“Protein evolution is still largely an art as much as it is a science,” Liu said. “But Nicole has amazing instincts about how to interpret the results from each stage of protein evolution, and after seven generations of evolution, she succeeded in evolving a high-performance A base editor, which we call ABE7.10.”
The road that led to the adenine base editor required more than just evolving the starting material. After a year of work and several initial attempts that resulted in no detectable DNA editing of A•T base pairs, the team began to see the first glimmers of success, Liu said. Following three rounds of evolution and engineering, the adenine base editors were working deceptively well, until the team discovered that the system would only work on certain DNA sequences.
“At that point we could have pulled the trigger and reported a base editor that works well only at certain sites, but we thought the sequence requirements would really limit its usefulness and discourage others from moving the project forward, so we went back to the well of evolution. We changed the selections to force a base editor that would process all sites, regardless of their sequence,” Liu said. “That was a tough call, because at that point we had been working well over a year on the project, and it was very exciting that we were seeing any base editing on A•T base pairs in DNA at all.”
The team restarted its efforts with several additional rounds of evolution and engineering, now testing their adenine base editors against 17 genetic sequences that included all possible combinations of DNA bases surrounding the target A, Liu said. The final ABE7.10 variant edited sites with an average efficiency of 53 percent, and produced virtually no unwanted products.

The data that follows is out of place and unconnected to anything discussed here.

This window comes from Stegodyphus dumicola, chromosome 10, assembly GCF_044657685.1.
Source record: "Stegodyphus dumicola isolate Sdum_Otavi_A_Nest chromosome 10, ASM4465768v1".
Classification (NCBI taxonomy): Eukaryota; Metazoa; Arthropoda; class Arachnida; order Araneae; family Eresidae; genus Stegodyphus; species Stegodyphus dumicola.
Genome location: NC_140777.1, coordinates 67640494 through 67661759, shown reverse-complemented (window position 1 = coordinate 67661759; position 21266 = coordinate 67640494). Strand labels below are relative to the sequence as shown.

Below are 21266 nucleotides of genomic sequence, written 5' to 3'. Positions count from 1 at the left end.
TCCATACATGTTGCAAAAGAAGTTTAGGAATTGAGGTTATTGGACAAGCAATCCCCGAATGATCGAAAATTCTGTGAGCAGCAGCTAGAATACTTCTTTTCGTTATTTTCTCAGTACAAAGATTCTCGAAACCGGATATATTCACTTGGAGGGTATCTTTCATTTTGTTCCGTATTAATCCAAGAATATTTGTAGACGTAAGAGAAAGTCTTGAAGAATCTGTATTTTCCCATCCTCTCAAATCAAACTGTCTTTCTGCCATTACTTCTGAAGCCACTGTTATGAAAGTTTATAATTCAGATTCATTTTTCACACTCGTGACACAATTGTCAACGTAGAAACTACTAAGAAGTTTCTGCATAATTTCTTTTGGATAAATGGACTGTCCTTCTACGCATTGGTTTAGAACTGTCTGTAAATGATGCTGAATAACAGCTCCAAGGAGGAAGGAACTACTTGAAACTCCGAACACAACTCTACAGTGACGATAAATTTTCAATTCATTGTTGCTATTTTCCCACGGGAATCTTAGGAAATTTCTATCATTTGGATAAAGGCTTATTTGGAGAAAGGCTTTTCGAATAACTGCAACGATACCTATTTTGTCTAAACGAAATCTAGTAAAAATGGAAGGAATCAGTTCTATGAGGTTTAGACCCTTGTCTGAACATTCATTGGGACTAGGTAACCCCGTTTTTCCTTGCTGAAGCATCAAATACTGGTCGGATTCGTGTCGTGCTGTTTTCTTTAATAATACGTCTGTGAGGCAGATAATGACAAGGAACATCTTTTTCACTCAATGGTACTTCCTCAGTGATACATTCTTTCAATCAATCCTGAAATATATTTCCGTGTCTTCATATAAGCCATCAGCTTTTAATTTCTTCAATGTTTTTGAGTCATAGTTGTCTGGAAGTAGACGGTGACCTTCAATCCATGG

To demonstrate the adenine base editor’s potential, Liu and colleagues used ABE7.10 to correct a mutation that causes hereditary hemochromatosis in human cells. They also used ABE7.10 to install a mutation in human cells that suppresses a disease, recreating the so-called “British mutation” found in healthy individuals who would normally develop blood diseases like sickle cell anemia. The mutation instead causes fetal hemoglobin genes to remain active after birth, protecting them from the blood diseases.
While the development of the adenine base editor is an exciting development in base editing, more work remains before base editing can be used to treat patients with genetic diseases, including tests of safety, efficacy, and side effects.
“Creating a machine that makes the genetic change you need to treat a disease is an important step forward, but it’s only one part of what’s needed to treat a patient,” Liu said. “We still have to deliver that machine, we have to test its safety, we have to assess its beneficial effects in animals and patients and weigh them against any side effects. We need to do many more things. But having the machine is a good start.”